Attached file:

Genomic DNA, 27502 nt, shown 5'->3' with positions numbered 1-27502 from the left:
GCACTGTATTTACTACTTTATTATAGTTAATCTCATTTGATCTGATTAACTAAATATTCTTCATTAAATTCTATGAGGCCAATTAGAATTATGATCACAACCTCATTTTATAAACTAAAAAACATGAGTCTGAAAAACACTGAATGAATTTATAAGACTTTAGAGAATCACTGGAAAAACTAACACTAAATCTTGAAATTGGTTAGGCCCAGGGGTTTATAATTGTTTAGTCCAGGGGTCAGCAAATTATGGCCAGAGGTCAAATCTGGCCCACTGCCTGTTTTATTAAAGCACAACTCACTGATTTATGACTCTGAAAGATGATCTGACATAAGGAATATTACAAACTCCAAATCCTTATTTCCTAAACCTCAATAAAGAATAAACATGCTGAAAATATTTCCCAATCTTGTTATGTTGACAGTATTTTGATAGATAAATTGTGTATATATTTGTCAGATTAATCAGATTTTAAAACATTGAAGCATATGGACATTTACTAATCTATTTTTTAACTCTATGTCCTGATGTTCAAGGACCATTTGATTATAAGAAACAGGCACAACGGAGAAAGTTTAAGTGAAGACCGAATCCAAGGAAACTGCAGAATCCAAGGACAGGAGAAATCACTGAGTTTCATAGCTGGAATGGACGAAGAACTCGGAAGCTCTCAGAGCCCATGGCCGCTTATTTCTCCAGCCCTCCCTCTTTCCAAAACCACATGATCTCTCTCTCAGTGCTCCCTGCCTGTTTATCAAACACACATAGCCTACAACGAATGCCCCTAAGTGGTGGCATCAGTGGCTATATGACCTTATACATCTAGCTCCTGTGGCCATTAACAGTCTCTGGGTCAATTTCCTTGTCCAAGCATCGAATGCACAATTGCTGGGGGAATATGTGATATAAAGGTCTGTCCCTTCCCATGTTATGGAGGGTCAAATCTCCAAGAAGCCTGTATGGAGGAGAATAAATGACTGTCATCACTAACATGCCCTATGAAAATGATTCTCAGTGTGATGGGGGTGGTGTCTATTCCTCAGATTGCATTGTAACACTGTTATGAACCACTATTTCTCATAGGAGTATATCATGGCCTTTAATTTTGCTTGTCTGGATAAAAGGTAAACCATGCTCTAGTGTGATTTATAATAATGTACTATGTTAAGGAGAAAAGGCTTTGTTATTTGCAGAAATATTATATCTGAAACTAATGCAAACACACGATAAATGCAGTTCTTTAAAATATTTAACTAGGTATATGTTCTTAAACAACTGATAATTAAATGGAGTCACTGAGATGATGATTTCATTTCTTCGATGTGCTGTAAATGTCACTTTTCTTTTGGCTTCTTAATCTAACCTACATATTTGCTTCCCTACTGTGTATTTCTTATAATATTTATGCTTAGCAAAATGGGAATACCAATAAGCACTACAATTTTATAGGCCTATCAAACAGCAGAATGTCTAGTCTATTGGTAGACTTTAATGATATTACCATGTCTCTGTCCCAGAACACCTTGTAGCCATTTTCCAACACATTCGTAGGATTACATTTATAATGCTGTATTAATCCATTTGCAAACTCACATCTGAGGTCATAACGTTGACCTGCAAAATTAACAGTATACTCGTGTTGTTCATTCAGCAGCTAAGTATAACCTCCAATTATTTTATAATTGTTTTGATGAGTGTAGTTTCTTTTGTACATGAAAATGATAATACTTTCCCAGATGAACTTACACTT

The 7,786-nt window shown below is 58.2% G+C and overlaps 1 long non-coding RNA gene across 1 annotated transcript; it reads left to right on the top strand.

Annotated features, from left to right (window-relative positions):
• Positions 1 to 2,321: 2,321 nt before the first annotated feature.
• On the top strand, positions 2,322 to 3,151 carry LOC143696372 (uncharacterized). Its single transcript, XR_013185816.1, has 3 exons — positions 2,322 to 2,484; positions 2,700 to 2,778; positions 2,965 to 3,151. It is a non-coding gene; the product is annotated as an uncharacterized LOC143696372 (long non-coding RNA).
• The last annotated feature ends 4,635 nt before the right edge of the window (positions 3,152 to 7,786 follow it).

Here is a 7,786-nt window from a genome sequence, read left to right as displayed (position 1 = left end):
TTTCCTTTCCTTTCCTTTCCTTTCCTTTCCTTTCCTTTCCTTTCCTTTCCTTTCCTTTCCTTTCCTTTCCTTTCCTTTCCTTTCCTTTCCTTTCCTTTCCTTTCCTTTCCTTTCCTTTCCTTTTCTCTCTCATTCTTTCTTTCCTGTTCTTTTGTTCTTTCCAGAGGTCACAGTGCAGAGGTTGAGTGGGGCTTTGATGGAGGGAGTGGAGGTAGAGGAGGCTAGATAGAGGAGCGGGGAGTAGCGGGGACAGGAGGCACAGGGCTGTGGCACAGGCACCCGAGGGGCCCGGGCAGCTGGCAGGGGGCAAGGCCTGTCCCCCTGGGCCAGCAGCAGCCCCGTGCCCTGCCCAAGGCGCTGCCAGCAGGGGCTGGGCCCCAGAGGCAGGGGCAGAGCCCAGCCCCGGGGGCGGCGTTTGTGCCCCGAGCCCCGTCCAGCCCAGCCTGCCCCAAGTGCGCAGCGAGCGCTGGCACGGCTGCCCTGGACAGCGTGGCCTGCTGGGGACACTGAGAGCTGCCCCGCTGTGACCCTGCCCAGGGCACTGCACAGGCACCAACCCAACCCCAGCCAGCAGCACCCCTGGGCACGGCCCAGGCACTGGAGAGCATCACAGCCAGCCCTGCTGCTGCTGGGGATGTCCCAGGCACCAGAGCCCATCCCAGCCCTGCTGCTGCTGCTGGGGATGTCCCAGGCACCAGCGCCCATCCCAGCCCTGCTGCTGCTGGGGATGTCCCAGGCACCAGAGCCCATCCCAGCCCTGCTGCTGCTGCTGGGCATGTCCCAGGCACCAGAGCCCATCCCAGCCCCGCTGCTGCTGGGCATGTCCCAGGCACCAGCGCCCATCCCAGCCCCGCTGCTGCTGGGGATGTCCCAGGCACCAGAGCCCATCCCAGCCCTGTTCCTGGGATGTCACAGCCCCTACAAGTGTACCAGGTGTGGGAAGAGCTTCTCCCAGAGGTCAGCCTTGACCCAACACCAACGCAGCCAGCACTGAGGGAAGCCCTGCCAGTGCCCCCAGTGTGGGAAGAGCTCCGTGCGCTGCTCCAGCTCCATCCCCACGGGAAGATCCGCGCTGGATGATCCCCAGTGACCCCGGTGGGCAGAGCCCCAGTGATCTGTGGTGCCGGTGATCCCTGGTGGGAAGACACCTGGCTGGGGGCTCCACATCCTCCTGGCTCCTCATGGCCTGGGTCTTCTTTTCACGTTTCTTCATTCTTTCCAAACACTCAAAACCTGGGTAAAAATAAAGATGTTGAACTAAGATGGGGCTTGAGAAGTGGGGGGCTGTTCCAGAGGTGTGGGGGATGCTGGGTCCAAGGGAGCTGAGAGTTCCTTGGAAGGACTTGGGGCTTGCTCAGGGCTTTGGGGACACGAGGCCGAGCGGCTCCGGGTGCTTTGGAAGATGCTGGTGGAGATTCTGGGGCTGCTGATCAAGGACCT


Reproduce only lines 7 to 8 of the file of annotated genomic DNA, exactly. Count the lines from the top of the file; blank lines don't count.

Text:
• The last annotated feature ends 4,635 nt before the right edge of the window (positions 3,152 to 7,786 follow it).

Here is a 7,786-nt window from a genome sequence, read left to right as displayed (position 1 = left end):